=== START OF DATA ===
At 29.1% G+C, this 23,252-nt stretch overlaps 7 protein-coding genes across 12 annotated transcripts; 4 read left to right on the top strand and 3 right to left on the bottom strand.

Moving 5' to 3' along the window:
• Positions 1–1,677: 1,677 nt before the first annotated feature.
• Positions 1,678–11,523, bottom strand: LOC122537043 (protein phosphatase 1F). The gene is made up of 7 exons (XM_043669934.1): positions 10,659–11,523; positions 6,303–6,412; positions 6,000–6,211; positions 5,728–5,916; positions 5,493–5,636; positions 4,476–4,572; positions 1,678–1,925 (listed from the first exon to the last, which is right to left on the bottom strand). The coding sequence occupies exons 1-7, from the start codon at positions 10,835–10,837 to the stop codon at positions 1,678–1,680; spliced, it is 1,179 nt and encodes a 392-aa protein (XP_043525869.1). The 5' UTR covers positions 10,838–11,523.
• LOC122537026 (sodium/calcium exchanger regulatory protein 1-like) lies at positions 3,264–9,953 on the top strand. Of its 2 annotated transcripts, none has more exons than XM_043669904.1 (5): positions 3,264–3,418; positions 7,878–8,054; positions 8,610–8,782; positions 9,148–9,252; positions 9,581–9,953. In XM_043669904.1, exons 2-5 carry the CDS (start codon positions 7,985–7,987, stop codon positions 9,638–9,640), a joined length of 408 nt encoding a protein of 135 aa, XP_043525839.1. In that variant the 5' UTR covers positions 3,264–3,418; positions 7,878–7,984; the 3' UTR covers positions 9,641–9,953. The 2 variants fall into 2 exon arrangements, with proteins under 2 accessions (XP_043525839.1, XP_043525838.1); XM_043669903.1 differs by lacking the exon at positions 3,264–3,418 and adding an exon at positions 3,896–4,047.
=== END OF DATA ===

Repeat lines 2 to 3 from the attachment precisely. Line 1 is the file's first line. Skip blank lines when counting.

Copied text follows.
Moving 5' to 3' along the window:
• Positions 1–1,677: 1,677 nt before the first annotated feature.